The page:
The Church is not something dead: it is the body of Christ endowed with supernatural life. As Christ, the Head and Exemplar, is not wholly in His visible human nature, which Photinians and Nestorians assert, nor wholly in the invisible divine nature, as the Monophysites hold, but is one, from and in both natures, visible and invisible; so the mystical body of Christ is the true Church, only because its visible parts draw life and power from the supernatural gifts and other things whence spring their very nature and essence. But since the Church is such by divine will and constitution, such it must uniformly remain to the end of time. If it did not, then it would not have been founded as perpetual, and the end set before it would have been limited to some certain place and to some certain period of time; both of which are contrary to the truth. The union consequently of visible and invisible elements because it harmonizes with the natural order and by God’s will belongs to the very essence of the Church, must necessarily remain so long as the Church itself shall endure.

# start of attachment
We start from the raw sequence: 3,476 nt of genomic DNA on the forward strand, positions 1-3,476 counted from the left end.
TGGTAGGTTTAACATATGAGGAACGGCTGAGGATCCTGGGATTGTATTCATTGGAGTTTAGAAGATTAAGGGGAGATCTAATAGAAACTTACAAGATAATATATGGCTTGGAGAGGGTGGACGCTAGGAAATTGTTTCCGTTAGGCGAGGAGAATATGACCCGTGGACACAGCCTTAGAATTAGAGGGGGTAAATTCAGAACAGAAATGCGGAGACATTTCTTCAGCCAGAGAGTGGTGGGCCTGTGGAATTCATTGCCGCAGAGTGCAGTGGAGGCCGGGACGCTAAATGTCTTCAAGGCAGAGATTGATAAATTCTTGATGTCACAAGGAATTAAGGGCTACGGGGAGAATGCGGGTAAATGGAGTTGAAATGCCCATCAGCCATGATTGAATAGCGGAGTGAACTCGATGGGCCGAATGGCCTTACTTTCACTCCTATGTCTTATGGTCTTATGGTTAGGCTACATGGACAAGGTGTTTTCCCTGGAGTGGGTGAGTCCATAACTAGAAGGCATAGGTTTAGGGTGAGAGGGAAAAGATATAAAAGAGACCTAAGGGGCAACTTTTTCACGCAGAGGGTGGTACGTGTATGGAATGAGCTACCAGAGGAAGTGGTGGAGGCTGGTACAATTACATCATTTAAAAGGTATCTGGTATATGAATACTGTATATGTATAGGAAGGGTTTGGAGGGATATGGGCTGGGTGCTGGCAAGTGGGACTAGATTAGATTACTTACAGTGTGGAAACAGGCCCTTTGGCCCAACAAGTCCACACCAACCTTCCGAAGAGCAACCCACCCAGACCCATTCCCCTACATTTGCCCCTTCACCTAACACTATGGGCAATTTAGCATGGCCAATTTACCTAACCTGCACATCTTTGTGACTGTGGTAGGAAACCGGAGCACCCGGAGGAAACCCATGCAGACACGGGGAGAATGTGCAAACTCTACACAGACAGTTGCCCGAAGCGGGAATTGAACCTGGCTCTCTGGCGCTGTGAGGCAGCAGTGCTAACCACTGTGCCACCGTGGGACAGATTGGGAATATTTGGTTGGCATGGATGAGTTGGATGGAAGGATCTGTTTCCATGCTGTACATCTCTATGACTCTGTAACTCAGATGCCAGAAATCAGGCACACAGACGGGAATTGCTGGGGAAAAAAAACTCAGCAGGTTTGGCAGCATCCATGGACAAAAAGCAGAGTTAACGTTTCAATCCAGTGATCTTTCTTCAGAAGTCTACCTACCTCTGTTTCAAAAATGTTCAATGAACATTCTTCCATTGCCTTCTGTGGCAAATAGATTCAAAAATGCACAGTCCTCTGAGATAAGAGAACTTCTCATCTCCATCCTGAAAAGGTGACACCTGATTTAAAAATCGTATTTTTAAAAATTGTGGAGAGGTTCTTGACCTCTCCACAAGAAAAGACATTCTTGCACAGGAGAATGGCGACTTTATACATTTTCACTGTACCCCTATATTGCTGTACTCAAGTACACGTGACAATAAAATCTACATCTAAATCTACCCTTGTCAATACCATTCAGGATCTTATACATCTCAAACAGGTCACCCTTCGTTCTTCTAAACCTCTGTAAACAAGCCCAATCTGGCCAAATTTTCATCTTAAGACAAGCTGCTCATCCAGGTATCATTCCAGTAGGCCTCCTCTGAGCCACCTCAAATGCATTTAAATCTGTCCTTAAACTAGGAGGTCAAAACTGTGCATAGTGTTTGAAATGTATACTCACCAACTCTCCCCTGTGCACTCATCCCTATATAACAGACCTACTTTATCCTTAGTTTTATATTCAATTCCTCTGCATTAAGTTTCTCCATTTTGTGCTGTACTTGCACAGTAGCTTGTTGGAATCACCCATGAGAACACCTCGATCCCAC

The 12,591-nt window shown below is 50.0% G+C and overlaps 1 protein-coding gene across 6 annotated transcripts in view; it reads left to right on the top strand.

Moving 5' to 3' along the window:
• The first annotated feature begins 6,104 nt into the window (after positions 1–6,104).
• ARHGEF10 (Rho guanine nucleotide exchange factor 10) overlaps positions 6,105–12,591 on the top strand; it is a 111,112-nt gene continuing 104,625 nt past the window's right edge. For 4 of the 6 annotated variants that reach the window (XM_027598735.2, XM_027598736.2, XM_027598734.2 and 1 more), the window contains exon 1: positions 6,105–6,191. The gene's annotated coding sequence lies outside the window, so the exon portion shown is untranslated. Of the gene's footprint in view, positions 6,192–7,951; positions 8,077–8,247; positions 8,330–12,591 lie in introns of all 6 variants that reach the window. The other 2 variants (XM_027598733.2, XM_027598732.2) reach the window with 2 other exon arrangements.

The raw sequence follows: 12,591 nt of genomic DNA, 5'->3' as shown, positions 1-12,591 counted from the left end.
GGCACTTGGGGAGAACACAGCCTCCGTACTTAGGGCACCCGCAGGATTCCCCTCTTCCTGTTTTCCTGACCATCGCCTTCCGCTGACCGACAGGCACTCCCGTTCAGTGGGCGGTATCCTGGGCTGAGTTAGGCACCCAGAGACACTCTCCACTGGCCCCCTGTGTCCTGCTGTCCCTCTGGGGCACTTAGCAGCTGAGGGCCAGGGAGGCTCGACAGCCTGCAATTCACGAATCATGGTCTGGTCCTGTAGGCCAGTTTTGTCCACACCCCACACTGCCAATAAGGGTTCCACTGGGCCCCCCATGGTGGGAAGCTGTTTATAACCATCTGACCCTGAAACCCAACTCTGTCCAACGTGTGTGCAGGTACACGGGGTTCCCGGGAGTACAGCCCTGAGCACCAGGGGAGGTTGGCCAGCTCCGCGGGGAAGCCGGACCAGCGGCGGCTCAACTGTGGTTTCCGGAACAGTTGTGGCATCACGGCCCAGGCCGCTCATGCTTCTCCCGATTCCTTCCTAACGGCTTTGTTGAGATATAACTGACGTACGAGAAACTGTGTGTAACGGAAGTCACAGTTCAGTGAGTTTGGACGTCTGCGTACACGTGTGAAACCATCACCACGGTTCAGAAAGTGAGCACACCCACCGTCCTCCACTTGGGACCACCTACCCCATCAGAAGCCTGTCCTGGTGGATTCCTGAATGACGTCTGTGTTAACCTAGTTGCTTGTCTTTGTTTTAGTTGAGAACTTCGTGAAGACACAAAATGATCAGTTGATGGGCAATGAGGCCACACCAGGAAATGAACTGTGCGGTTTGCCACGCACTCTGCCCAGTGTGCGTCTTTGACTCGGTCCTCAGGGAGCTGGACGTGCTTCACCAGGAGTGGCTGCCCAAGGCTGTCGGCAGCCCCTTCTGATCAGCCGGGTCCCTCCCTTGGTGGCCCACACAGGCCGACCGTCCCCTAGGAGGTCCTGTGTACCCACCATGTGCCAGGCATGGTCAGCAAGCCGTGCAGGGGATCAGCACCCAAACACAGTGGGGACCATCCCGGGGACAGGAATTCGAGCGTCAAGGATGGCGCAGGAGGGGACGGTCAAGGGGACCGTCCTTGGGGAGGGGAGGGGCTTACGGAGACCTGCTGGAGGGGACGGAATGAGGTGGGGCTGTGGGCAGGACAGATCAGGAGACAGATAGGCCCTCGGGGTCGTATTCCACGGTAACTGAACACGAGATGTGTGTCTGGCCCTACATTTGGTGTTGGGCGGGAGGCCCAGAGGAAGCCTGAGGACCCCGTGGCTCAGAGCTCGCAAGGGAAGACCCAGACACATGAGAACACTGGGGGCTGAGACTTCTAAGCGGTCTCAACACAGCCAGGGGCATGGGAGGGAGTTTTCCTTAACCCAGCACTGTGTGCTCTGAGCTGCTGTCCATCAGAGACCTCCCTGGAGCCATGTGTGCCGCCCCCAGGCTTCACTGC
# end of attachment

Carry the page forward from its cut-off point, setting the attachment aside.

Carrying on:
(Pope Leo XIII, Encyclical Satis Cognitum, n. 3)

So now the Vatican has officially permitted Coptic Monophysites to offer their public worship in a Catholic church. It is a monstrous scandal!

That a good number of Coptic heretics in our day are probably in good faith about their false religion — meaning, they adhere to it innocently, being sincerely convinced that it is the true religion — may very well be true, but it is simply not relevant to the issue at hand. The fact remains that the public worship of Monophysites in a Catholic church is an objective sacrilege and a great scandal.